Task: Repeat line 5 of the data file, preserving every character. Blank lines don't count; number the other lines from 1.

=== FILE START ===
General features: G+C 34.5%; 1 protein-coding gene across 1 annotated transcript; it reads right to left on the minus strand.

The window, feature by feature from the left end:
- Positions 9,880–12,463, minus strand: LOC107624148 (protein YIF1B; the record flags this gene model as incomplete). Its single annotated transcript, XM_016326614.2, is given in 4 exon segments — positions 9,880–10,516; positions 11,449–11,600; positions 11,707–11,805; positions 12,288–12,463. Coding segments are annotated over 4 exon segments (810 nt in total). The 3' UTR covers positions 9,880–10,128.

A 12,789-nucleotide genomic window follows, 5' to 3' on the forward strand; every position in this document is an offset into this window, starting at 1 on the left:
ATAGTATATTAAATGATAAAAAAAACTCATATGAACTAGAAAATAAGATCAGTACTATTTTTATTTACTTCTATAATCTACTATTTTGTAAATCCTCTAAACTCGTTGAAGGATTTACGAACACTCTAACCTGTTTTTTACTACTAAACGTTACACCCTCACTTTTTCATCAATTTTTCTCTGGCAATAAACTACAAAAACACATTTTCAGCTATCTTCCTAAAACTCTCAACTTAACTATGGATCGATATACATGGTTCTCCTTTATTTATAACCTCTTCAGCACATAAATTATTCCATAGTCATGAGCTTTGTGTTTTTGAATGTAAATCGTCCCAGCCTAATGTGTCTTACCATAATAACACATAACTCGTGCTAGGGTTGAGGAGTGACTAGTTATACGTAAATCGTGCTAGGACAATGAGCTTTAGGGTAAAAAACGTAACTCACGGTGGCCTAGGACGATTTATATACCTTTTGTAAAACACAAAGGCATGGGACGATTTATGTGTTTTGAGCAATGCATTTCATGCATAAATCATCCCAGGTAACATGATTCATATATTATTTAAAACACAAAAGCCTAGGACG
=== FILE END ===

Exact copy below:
ATAGTATATTAAATGATAAAAAAAACTCATATGAACTAGAAAATAAGATCAGTACTATTTTTATTTACTTCTATAATCTACTATTTTGTAAATCCTCTAAACTCGTTGAAGGATTTACGAACACTCTAACCTGTTTTTTACTACTAAACGTTACACCCTCACTTTTTCATCAATTTTTCTCTGGCAATAAACTACAAAAACACATTTTCAGCTATCTTCCTAAAACTCTCAACTTAACTATGGATCGATATACATGGTTCTCCTTTATTTATAACCTCTTCAGCACATAAATTATTCCATAGTCATGAGCTTTGTGTTTTTGAATGTAAATCGTCCCAGCCTAATGTGTCTTACCATAATAACACATAACTCGTGCTAGGGTTGAGGAGTGACTAGTTATACGTAAATCGTGCTAGGACAATGAGCTTTAGGGTAAAAAACGTAACTCACGGTGGCCTAGGACGATTTATATACCTTTTGTAAAACACAAAGGCATGGGACGATTTATGTGTTTTGAGCAATGCATTTCATGCATAAATCATCCCAGGTAACATGATTCATATATTATTTAAAACACAAAAGCCTAGGACG